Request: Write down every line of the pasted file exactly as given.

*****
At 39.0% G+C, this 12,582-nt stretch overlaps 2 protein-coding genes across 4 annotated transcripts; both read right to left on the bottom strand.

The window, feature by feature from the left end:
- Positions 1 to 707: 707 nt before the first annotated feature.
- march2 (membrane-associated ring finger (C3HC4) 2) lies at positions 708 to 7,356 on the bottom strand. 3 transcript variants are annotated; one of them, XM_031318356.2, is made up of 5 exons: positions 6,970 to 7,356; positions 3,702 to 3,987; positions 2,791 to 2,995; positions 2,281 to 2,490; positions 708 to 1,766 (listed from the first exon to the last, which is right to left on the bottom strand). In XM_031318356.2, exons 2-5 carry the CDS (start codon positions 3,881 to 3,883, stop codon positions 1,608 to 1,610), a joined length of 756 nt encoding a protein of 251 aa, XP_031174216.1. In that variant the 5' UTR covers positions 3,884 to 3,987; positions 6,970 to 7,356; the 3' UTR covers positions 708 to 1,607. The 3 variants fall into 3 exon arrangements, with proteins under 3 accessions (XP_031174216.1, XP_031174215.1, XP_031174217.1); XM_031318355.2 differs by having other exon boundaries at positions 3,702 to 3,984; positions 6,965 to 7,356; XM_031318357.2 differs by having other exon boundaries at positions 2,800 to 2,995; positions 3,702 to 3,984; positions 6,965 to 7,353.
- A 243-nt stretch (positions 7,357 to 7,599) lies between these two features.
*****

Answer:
At 39.0% G+C, this 12,582-nt stretch overlaps 2 protein-coding genes across 4 annotated transcripts; both read right to left on the bottom strand.

The window, feature by feature from the left end:
- Positions 1 to 707: 707 nt before the first annotated feature.
- march2 (membrane-associated ring finger (C3HC4) 2) lies at positions 708 to 7,356 on the bottom strand. 3 transcript variants are annotated; one of them, XM_031318356.2, is made up of 5 exons: positions 6,970 to 7,356; positions 3,702 to 3,987; positions 2,791 to 2,995; positions 2,281 to 2,490; positions 708 to 1,766 (listed from the first exon to the last, which is right to left on the bottom strand). In XM_031318356.2, exons 2-5 carry the CDS (start codon positions 3,881 to 3,883, stop codon positions 1,608 to 1,610), a joined length of 756 nt encoding a protein of 251 aa, XP_031174216.1. In that variant the 5' UTR covers positions 3,884 to 3,987; positions 6,970 to 7,356; the 3' UTR covers positions 708 to 1,607. The 3 variants fall into 3 exon arrangements, with proteins under 3 accessions (XP_031174216.1, XP_031174215.1, XP_031174217.1); XM_031318355.2 differs by having other exon boundaries at positions 3,702 to 3,984; positions 6,965 to 7,356; XM_031318357.2 differs by having other exon boundaries at positions 2,800 to 2,995; positions 3,702 to 3,984; positions 6,965 to 7,353.
- A 243-nt stretch (positions 7,357 to 7,599) lies between these two features.